Indian government rescinds controversial 12% tax on feminine hygiene products
INDIA — Sanitary pads are now tax-free in India.
The Indian government has decided to scrap a controversial 12% tax on the feminine hygiene products, it announced late Saturday, marking a victory for campaigners who have lobbied against the tax for more than a year.
“[The country’s] sisters and mothers will be happy to hear that sanitary pads have been given a 100% exemption and brought down to a tax rate of zero,” the country’s acting finance minister Piyush Goyal told reporters. “Now there will be no [tax] on sanitary pads.”
The decision is part of a round of tax cuts on several items under India’s new national goods and services tax, which was introduced in July last year to bring the country’s 29 states under a single tax system for the first time in its history.
Products had previously been taxed differently in different states, leading to long delays and several additional levies while moving goods across the country. Each product sold in India now attracts the same tax rate across the country, divided into five tax brackets ranging from 0% to 28%.
But sanitary pads — which cost between five rupees ($0.08) and 12 rupees ($0.20) each — were taxed at 12%, despite other items like contraceptives being exempt. The decision set off a storm of protest, with a petition by Indian lawmaker Sushmita Dev receiving more than 400,000 signatures.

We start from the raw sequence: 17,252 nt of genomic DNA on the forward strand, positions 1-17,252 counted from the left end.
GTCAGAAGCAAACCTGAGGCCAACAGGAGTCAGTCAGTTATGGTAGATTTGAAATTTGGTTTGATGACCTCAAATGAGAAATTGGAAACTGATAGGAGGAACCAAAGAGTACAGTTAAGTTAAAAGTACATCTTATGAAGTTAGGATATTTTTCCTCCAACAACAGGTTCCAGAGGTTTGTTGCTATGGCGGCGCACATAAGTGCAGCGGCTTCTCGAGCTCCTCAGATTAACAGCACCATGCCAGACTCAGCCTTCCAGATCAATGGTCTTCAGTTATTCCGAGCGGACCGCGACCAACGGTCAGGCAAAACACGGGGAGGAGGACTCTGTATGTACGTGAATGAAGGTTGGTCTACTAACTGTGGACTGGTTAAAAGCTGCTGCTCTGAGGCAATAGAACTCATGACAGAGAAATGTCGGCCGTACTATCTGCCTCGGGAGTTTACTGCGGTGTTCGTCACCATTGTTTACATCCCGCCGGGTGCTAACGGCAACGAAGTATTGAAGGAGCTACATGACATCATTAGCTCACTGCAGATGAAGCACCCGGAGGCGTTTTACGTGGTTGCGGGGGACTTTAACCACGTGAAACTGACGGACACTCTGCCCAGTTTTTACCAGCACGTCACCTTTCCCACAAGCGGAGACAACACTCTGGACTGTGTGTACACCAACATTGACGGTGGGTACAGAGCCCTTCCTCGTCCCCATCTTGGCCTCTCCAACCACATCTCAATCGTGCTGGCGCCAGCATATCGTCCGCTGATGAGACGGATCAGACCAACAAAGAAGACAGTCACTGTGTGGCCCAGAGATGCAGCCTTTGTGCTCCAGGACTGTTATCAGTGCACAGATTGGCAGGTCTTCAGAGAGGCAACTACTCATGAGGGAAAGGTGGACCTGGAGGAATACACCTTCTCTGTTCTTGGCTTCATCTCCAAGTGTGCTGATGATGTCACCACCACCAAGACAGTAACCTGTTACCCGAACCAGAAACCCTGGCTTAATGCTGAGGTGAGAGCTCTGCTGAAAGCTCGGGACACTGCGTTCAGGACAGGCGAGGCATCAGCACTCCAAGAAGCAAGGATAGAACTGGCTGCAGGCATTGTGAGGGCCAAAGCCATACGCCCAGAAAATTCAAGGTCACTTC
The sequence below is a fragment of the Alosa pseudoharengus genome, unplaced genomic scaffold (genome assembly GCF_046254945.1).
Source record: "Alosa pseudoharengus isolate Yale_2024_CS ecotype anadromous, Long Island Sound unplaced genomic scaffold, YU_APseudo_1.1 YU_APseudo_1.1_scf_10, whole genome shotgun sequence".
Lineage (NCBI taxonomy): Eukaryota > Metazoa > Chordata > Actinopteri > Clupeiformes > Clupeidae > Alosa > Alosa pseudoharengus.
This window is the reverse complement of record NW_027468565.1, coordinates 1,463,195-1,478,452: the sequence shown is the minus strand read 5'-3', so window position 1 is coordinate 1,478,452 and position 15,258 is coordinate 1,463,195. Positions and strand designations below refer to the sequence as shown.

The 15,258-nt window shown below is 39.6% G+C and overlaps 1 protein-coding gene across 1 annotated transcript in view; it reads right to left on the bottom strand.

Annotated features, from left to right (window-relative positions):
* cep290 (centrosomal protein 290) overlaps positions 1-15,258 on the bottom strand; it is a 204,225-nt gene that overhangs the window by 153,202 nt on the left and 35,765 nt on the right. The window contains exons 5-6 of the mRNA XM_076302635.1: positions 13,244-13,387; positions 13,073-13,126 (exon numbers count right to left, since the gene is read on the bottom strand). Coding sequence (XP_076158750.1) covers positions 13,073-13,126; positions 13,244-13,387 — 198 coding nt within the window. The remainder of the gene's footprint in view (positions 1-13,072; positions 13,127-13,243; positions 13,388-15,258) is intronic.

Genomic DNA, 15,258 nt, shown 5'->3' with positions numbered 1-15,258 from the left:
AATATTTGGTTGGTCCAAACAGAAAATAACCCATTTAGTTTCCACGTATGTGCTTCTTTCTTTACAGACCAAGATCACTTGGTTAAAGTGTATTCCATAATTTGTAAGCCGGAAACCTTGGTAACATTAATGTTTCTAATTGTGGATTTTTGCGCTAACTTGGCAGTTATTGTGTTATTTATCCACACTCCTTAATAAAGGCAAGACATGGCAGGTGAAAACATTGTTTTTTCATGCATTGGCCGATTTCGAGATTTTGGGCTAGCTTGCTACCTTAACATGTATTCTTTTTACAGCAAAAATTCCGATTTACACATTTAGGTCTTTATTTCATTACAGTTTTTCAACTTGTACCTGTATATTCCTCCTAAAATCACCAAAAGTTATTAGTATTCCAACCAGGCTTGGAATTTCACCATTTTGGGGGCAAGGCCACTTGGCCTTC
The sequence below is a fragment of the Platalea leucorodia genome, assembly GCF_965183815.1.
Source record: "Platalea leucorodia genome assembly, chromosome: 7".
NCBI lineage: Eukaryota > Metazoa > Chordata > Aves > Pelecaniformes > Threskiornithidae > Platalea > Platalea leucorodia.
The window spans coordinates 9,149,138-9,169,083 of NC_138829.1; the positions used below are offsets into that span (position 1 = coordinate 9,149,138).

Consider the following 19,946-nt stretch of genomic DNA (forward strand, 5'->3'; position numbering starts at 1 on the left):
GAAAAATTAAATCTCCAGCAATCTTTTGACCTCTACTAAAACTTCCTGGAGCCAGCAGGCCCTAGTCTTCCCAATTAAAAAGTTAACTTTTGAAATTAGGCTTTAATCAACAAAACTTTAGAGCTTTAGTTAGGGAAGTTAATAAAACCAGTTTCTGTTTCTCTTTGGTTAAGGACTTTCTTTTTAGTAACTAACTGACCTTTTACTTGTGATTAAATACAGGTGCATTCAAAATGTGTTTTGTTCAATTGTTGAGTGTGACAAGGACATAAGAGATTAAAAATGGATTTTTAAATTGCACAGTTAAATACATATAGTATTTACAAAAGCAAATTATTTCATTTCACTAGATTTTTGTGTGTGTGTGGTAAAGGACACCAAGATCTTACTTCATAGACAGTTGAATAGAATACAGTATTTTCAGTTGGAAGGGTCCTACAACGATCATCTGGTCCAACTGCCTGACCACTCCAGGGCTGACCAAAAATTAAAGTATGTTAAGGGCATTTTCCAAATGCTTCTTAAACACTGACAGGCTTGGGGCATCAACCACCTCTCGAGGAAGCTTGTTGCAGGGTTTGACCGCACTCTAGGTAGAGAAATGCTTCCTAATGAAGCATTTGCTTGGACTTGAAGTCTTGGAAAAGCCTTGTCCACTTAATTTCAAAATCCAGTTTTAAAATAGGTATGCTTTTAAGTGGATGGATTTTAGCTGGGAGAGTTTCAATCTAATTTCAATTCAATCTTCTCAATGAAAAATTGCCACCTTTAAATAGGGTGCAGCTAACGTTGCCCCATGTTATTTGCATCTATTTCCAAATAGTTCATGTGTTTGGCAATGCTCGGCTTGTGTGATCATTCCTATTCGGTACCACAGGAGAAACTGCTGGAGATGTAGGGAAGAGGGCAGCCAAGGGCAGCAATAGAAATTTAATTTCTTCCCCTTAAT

Dev thanked all her supporters in a tweet on Saturday, and also criticized the government for taking more than a year to remove the tax on sanitary pads.
“Clearly the government had put forth frivolous arguments for one year and delayed it,” she said.
Several other advocacy groups and celebrities also protested the tax, including a viral campaign called #LahuKaLagaan — or “tax on blood” — started by an organization called SheSays.
Many Indians celebrated the new tax exemption on social media.
But feminine hygiene products remain out of reach for the vast majority of India’s women, with millions in impoverished rural areas using rags or even sawdust, ashes and leaves instead. The lack of proper menstrual hygiene and sanitation has been linked to girls dropping out of school and lower productivity in the workplace.
According to India’s National Family Health Survey, more than 40% of Indian women aged 15 to 24 do not have access to sanitary products during their period.
India now joins Ireland, Kenya and Canada as one of the few countries where sanitary products are tax-free.
Protests are still continuing to demand similar laws in other countries, including the United States, the United Kingdom and Australia. Several US lawmakers have campaigned against the so-called “tampon tax,” while the “pink tax” — where women pay more than men for similar products — has also been slammed by activists around the world.